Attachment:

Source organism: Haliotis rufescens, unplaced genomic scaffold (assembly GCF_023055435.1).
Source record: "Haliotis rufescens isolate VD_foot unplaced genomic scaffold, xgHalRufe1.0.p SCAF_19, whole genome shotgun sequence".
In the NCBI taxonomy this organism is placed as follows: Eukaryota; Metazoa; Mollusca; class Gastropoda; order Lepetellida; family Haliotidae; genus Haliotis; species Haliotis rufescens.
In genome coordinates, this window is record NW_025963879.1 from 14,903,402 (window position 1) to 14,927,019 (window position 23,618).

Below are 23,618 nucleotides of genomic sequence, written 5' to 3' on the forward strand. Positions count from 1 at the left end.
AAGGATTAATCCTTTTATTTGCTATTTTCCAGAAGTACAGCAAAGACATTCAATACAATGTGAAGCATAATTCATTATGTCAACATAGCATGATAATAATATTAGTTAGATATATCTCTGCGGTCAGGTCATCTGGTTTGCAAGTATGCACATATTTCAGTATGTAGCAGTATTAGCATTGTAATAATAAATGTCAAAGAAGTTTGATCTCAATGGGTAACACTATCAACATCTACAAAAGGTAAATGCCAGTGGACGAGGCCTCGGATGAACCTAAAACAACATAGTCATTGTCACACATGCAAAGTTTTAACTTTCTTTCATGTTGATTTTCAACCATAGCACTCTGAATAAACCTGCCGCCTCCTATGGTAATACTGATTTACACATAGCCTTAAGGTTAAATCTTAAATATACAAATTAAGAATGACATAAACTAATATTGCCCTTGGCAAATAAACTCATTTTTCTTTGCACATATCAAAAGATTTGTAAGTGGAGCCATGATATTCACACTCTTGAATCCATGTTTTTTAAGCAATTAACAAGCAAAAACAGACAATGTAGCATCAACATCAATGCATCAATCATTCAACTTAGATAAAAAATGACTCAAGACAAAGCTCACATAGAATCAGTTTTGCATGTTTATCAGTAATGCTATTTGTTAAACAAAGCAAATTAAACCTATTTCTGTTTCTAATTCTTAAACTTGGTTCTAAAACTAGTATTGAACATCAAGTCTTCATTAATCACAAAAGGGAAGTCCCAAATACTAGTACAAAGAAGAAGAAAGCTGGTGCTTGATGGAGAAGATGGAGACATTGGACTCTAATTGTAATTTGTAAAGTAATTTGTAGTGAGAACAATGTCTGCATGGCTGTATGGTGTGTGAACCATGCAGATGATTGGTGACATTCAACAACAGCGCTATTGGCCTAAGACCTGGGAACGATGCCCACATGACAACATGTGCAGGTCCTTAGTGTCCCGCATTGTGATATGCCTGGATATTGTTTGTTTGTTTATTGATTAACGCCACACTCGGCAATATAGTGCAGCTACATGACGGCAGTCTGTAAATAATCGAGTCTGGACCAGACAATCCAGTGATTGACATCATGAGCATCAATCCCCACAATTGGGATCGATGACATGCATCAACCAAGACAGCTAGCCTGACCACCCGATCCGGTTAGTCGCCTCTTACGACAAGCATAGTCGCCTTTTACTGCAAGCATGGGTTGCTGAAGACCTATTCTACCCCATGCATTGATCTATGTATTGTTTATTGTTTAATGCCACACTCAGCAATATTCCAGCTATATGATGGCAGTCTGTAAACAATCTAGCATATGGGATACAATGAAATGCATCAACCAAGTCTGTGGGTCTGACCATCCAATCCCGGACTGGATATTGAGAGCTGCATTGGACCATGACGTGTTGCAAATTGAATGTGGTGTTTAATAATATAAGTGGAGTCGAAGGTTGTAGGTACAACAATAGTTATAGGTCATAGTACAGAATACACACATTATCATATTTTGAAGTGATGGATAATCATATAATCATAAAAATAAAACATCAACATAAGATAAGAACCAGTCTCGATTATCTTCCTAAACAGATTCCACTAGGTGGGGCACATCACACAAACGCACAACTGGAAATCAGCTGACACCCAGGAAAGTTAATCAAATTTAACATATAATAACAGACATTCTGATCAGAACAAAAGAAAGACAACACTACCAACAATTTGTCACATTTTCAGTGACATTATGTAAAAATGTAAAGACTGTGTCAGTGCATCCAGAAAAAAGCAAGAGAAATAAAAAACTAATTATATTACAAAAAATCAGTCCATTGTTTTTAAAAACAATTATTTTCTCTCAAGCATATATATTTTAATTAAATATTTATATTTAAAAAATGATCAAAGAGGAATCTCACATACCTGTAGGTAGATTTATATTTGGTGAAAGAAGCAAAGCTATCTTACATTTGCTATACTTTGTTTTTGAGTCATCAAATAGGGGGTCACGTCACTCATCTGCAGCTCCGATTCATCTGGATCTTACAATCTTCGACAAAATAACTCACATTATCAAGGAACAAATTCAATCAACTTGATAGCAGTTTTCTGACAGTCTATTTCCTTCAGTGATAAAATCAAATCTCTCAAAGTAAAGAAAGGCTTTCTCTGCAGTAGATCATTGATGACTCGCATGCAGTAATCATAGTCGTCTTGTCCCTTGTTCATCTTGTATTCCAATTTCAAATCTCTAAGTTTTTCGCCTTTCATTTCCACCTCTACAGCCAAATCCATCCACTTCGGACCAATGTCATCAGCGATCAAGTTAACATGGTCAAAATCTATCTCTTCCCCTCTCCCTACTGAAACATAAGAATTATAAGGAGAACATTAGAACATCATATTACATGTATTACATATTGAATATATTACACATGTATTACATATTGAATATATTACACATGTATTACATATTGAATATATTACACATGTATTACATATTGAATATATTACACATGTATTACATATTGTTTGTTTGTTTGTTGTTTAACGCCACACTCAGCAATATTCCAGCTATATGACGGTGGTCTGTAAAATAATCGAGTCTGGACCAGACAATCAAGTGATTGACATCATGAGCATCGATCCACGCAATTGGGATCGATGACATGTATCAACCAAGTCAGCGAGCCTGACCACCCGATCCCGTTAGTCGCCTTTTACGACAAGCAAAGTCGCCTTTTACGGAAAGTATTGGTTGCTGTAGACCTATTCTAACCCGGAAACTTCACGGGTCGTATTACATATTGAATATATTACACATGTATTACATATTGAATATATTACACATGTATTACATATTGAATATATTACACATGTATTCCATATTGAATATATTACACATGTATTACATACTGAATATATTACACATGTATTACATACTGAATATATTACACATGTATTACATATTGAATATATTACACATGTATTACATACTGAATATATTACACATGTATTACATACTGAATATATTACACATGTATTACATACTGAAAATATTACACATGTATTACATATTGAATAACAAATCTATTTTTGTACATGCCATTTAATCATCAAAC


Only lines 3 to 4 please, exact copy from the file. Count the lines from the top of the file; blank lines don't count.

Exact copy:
In the NCBI taxonomy this organism is placed as follows: Eukaryota; Metazoa; Mollusca; class Gastropoda; order Lepetellida; family Haliotidae; genus Haliotis; species Haliotis rufescens.
In genome coordinates, this window is record NW_025963879.1 from 14,903,402 (window position 1) to 14,927,019 (window position 23,618).